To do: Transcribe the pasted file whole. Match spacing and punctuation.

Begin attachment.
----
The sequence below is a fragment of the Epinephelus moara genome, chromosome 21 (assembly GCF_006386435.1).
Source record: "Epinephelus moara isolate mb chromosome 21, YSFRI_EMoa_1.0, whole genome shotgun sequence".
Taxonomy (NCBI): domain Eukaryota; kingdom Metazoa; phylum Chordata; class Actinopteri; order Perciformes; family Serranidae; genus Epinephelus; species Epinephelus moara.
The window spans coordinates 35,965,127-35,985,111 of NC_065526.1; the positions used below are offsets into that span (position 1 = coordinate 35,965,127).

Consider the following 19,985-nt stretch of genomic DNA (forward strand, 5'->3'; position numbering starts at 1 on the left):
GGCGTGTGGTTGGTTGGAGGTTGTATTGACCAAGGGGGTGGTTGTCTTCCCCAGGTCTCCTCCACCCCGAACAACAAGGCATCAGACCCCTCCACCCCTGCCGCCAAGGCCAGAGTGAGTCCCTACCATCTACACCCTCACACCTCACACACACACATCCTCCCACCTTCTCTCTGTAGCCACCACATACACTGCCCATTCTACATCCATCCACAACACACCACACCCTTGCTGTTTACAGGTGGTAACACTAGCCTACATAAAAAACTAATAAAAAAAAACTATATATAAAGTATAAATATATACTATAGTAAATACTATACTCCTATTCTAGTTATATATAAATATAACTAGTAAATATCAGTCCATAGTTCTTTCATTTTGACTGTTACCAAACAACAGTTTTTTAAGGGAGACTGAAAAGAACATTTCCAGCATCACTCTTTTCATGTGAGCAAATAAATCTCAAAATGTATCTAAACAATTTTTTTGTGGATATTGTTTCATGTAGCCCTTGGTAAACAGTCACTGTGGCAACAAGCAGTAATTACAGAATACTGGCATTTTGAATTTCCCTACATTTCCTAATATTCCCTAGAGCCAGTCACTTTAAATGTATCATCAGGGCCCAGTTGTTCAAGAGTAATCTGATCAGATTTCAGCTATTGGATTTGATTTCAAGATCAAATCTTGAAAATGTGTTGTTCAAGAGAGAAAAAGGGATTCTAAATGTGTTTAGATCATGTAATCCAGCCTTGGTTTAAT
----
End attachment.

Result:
The sequence below is a fragment of the Epinephelus moara genome, chromosome 21 (assembly GCF_006386435.1).
Source record: "Epinephelus moara isolate mb chromosome 21, YSFRI_EMoa_1.0, whole genome shotgun sequence".
Taxonomy (NCBI): domain Eukaryota; kingdom Metazoa; phylum Chordata; class Actinopteri; order Perciformes; family Serranidae; genus Epinephelus; species Epinephelus moara.
The window spans coordinates 35,965,127-35,985,111 of NC_065526.1; the positions used below are offsets into that span (position 1 = coordinate 35,965,127).

Consider the following 19,985-nt stretch of genomic DNA (forward strand, 5'->3'; position numbering starts at 1 on the left):
GGCGTGTGGTTGGTTGGAGGTTGTATTGACCAAGGGGGTGGTTGTCTTCCCCAGGTCTCCTCCACCCCGAACAACAAGGCATCAGACCCCTCCACCCCTGCCGCCAAGGCCAGAGTGAGTCCCTACCATCTACACCCTCACACCTCACACACACACATCCTCCCACCTTCTCTCTGTAGCCACCACATACACTGCCCATTCTACATCCATCCACAACACACCACACCCTTGCTGTTTACAGGTGGTAACACTAGCCTACATAAAAAACTAATAAAAAAAAACTATATATAAAGTATAAATATATACTATAGTAAATACTATACTCCTATTCTAGTTATATATAAATATAACTAGTAAATATCAGTCCATAGTTCTTTCATTTTGACTGTTACCAAACAACAGTTTTTTAAGGGAGACTGAAAAGAACATTTCCAGCATCACTCTTTTCATGTGAGCAAATAAATCTCAAAATGTATCTAAACAATTTTTTTGTGGATATTGTTTCATGTAGCCCTTGGTAAACAGTCACTGTGGCAACAAGCAGTAATTACAGAATACTGGCATTTTGAATTTCCCTACATTTCCTAATATTCCCTAGAGCCAGTCACTTTAAATGTATCATCAGGGCCCAGTTGTTCAAGAGTAATCTGATCAGATTTCAGCTATTGGATTTGATTTCAAGATCAAATCTTGAAAATGTGTTGTTCAAGAGAGAAAAAGGGATTCTAAATGTGTTTAGATCATGTAATCCAGCCTTGGTTTAAT